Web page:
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The performativity of potential output: pro-cyclicality and path dependency in coordinating European fiscal policies

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  • Philipp Heimberger
  • Jakob Kapeller

Abstract

This paper analyzes the performative impact of the European Commission's model for estimating ‘potential output’, which is used as a yardstick for measuring the ‘structural budget balance’ of EU countries and, hence, is crucial for coordinating European fiscal policies. In pre-crisis years, potential output estimates promoted the build-up of private debt, housing bubbles and macroeconomic imbalances. After the financial crisis, these model estimates were revised downwards, which increased fiscal consolidation pressures. By focusing on the euro area's economies during 1999–2014, we show how the model's estimates influence actual economic outcomes. We identify two major economic impacts of the potential output model. First, the political implications of the model led to pro-cyclical feedback loops, reinforcing prevailing economic developments. Second, the model has contributed to national lock-ins on path dependent debt trajectories, fueling ‘structural polarization’ between core and periphery countries.

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  • Philipp Heimberger & Jakob Kapeller, 2017. "The performativity of potential output: pro-cyclicality and path dependency in coordinating European fiscal policies," Review of International Political Economy, Taylor & Francis Journals, vol. 24(5), pages 904-928, September.
  • Handle: RePEc:taf:rripxx:v:24:y:2017:i:5:p:904-928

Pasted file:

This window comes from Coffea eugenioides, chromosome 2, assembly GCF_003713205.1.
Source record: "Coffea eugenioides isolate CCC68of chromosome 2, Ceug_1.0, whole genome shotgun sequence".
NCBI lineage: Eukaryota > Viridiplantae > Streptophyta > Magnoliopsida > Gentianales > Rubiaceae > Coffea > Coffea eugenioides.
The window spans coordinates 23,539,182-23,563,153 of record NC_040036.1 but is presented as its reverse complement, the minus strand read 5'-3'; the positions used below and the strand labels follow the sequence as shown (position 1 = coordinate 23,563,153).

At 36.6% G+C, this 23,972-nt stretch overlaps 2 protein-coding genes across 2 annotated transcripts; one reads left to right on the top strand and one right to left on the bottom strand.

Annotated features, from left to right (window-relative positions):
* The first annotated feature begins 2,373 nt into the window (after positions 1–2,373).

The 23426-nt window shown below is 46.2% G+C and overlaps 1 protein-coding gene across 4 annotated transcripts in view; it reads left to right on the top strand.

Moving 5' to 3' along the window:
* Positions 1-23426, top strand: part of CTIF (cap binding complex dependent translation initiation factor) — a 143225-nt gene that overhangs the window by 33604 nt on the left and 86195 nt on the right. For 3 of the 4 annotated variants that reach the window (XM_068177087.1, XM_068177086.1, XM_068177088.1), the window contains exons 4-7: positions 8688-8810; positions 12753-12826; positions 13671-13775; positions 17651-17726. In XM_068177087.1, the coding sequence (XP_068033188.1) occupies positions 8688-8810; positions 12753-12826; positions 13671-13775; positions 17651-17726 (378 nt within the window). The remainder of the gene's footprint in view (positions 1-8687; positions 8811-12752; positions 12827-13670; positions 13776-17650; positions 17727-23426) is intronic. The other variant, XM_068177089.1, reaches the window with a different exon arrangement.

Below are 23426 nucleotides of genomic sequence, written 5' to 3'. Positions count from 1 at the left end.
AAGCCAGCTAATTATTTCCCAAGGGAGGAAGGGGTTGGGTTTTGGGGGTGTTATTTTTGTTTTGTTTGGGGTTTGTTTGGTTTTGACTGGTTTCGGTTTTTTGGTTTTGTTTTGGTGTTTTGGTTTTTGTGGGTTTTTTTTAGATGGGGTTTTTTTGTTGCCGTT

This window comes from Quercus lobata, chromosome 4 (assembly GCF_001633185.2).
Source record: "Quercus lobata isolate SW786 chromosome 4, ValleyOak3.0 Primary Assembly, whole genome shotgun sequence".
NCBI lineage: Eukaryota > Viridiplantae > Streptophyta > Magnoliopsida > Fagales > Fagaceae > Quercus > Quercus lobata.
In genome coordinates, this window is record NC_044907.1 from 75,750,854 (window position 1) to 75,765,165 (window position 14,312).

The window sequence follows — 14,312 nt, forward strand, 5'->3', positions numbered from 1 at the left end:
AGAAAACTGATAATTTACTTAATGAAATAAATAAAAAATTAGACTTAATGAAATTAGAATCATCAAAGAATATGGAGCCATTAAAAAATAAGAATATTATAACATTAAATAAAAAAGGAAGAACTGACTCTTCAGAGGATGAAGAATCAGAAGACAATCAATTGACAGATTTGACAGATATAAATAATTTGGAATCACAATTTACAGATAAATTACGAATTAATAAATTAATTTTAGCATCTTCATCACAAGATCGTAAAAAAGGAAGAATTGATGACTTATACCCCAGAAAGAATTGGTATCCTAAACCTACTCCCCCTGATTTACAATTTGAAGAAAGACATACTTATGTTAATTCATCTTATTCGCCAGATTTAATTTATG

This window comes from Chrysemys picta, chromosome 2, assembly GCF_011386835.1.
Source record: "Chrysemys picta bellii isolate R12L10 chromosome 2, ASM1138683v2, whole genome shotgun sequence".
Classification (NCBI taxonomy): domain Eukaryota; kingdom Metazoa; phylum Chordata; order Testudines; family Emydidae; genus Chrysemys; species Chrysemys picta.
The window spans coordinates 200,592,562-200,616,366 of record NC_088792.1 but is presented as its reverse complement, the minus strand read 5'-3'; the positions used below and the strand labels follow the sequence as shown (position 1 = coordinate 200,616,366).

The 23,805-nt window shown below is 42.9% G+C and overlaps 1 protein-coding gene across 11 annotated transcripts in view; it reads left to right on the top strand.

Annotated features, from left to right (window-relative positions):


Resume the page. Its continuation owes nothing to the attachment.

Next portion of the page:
DOI: 10.1080/09692290.2017.1363797
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    Cited by:

    1. Claudius Gräbner & Philipp Heimberger & Jakob Kapeller & Bernhard Schütz, 2017. "Is Europe disintegrating? Macroeconomic divergence, structural polarization, trade and fragility," Economics working papers 2017-15, Department of Economics, Johannes Kepler University Linz, Austria.
    2. repec:clr:wugarc:y:2016v:42i:03p:451 is not listed on IDEAS
    3. Braun, Benjamin & Hübner, Marina, 2017. "Fiscal fault, financial fix? Capital Markets Union and the quest for macroeconomic stabilization in the euro area," MPIfG Discussion Paper 17/21, Max Planck Institute for the Study of Societies.
    4. Philipp Heimberger, 2018. "The Dynamic Effects of Fiscal Consolidation Episodes on Income Inequality," wiiw Working Papers 147, The Vienna Institute for International Economic Studies, wiiw.
    5. repec:clr:wugarc:y:2016v:42i:3p:451 is not listed on IDEAS

    More about this item

    JEL classification:

    • E24 - Macroeconomics and Monetary Economics - - Consumption, Saving, Production, Employment, and Investment - - - Employment; Unemployment; Wages; Intergenerational Income Distribution; Aggregate Human Capital; Aggregate Labor Productivity
    • E61 - Macroeconomics and Monetary Economics - - Macroeconomic Policy, Macroeconomic Aspects of Public Finance, and General Outlook - - - Policy Objectives; Policy Designs and Consistency; Policy Coordination
    • E62 - Macroeconomics and Monetary Economics - - Macroeconomic Policy, Macroeconomic Aspects of Public Finance, and General Outlook - - - Fiscal Policy
    • F15 - International Economics - - Trade - - - Economic Integration

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